In today's modern world, more than ever before, information is available to us about make prospective decisions. Whether you are buying a product, staying at a facility, researching a service or in our case, researching prospective employers, gone are the times of mystery and companies being surrounded in secrecy. Where we decide to grow our career is one of the biggest decisions we can make and nothing is more valuable than the experience we get when we actually interview there.
So your interview day has arrived and while you have prepared to be interviewed, you must also prepare to assess and gauge your potential employer just as they are doing you.
Here are 3 red flags to watch out for:
1.) Morale is low among your future colleagues
Almost always your interview will be with your potential boss. While your interviewer is typically going to be the decision maker, it's crucial to meet the other staff that work there. Getting a good sense of the atmosphere and collegiality among them will give you insight into your future job happiness. Take with a grain of salt any admission by your boss that they are "working through problems" or "our staff is still improving". Ask for an opportunity to meet the people who work there and be very suspicious if your future employer is trying to "hide them" from you or prevent you from talking to any of the staff.
2.) A high turnover among staff
Employees don't just up and leave when they have a good opportunity. If there is high turnover at an organization, it is perhaps on of the biggest red flags available. This is even worse if it is occurring across different departments and could speak volumes about a toxic environment in the company.
3.) You get a bad impression from the interviewer
We've all been in situations where we've had a nightmare boss or supervisor. Many times we can look back and wonder how we've got into this situation, and it can truly make your life hell! On the other hand, we've all had a boss or supervisor that we enjoyed working with and respected. When you sit down face-to-face with your interviewer, does that person strike you as a good communicator and a reasonable pleasant person? Or is it obvious that they are somewhat lacking in that area? A poor interviewer can be a telling sign of poor management skills in the future.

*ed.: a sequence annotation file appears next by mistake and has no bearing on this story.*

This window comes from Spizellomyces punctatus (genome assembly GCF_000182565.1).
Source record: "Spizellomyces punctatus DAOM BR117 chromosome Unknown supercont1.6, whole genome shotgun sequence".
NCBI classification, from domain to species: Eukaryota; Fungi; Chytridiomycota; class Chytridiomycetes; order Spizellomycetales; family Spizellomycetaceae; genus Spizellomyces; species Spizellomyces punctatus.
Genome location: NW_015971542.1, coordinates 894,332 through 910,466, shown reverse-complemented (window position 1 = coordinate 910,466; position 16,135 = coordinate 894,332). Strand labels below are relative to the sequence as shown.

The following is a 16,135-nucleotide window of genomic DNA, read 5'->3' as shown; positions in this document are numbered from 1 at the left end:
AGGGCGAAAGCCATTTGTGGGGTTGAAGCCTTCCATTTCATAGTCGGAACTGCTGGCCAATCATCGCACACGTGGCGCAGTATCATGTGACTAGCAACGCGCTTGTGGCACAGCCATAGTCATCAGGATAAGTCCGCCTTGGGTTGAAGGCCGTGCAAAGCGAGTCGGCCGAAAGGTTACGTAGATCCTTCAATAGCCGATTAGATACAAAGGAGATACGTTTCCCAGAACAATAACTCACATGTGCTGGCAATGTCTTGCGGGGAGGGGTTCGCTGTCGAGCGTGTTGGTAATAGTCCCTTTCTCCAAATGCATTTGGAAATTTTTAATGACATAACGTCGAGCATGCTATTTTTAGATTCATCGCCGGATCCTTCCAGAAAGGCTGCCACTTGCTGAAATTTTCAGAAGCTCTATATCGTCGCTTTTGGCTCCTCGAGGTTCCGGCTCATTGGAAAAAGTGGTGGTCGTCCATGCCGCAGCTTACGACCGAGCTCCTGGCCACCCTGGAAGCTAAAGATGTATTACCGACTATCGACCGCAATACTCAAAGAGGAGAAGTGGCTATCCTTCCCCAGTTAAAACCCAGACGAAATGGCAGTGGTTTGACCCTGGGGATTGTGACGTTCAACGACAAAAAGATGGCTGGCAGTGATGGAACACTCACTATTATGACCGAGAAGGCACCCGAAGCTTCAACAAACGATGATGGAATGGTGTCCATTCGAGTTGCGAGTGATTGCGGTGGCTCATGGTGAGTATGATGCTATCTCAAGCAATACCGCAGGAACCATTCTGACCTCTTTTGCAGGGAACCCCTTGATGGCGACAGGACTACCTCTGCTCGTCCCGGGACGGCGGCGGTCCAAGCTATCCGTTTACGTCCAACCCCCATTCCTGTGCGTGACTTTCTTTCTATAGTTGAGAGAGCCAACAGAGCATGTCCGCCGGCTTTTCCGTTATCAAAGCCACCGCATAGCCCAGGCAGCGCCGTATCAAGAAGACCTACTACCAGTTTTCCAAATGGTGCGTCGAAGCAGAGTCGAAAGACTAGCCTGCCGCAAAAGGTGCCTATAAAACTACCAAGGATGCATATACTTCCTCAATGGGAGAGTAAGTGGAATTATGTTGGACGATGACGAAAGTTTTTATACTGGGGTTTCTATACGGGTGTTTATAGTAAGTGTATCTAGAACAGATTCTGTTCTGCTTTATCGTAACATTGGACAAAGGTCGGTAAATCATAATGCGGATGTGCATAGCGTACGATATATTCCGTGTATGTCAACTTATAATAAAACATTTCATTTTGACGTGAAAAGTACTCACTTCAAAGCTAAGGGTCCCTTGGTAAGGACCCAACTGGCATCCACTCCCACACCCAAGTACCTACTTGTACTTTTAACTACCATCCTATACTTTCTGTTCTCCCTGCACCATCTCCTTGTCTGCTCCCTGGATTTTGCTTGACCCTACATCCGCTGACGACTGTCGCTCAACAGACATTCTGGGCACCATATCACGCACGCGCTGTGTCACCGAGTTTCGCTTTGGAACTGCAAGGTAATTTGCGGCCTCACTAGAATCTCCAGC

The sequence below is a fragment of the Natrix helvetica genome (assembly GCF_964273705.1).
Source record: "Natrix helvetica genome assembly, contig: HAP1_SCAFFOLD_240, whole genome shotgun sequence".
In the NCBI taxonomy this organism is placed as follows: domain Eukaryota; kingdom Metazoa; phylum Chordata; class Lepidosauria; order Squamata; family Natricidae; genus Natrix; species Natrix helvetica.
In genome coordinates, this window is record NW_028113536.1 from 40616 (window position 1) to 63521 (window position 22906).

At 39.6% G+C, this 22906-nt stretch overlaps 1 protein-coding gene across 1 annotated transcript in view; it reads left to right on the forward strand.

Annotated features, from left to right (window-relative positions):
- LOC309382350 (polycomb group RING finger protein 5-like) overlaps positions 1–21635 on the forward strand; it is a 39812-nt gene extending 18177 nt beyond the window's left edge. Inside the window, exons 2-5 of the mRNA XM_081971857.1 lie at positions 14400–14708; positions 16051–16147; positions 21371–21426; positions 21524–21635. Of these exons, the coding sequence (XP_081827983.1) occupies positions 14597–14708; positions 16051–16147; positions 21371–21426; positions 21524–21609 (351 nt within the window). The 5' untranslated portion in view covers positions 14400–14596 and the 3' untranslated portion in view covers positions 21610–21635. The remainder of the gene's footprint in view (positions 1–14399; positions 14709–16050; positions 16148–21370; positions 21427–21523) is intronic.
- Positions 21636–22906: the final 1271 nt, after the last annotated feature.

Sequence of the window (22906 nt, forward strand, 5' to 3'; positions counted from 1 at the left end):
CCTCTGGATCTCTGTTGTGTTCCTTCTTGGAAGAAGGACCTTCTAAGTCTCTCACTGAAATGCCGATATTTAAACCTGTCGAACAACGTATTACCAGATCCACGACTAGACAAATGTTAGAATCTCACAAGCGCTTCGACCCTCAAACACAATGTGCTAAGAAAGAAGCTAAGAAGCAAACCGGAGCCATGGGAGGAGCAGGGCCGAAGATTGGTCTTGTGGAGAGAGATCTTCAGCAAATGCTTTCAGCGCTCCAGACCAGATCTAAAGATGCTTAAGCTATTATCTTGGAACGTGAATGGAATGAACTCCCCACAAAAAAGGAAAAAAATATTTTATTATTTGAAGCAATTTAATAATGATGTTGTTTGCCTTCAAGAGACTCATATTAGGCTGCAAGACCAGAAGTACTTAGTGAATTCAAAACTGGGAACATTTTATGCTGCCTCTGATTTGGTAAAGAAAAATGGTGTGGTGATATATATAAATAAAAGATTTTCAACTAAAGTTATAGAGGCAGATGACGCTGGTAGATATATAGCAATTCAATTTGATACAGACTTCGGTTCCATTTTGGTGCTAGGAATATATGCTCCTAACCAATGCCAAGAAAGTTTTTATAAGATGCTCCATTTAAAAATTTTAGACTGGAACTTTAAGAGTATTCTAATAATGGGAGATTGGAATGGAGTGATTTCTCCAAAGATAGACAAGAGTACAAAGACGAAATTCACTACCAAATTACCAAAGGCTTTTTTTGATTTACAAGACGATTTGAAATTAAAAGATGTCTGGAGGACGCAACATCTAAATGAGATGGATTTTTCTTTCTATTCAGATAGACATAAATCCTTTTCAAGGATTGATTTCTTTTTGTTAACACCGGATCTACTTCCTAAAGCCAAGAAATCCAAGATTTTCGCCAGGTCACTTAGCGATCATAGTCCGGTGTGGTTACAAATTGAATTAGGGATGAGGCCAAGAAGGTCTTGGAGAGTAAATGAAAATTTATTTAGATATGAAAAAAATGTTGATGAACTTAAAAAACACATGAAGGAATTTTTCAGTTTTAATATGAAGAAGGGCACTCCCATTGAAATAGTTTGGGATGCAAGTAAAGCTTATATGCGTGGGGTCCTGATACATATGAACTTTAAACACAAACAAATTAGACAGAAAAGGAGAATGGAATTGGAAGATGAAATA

4.) Your interviewer is hesitant or reluctant to answer questions about the opportunity
During your interview, your interviewer should open up the conversation to any questions you might have about the company or the position in general. Avoidance or complete reluctance to give you the opportunity to ask your own interview questions is a red flag and indicates that your future employer is either hiding something or knows about as much about the career as you do.
Ideally, you will be in a situation where your skills are in high demand and you have a choice of opportunities. Avoid making the mistake of looking at salary and benefits only; although extremely important, it should not be the deciding factor if everything else is wrong with the job. Be perceptive and inquisitive on your interview day. Life is short, and you need to be happy at work!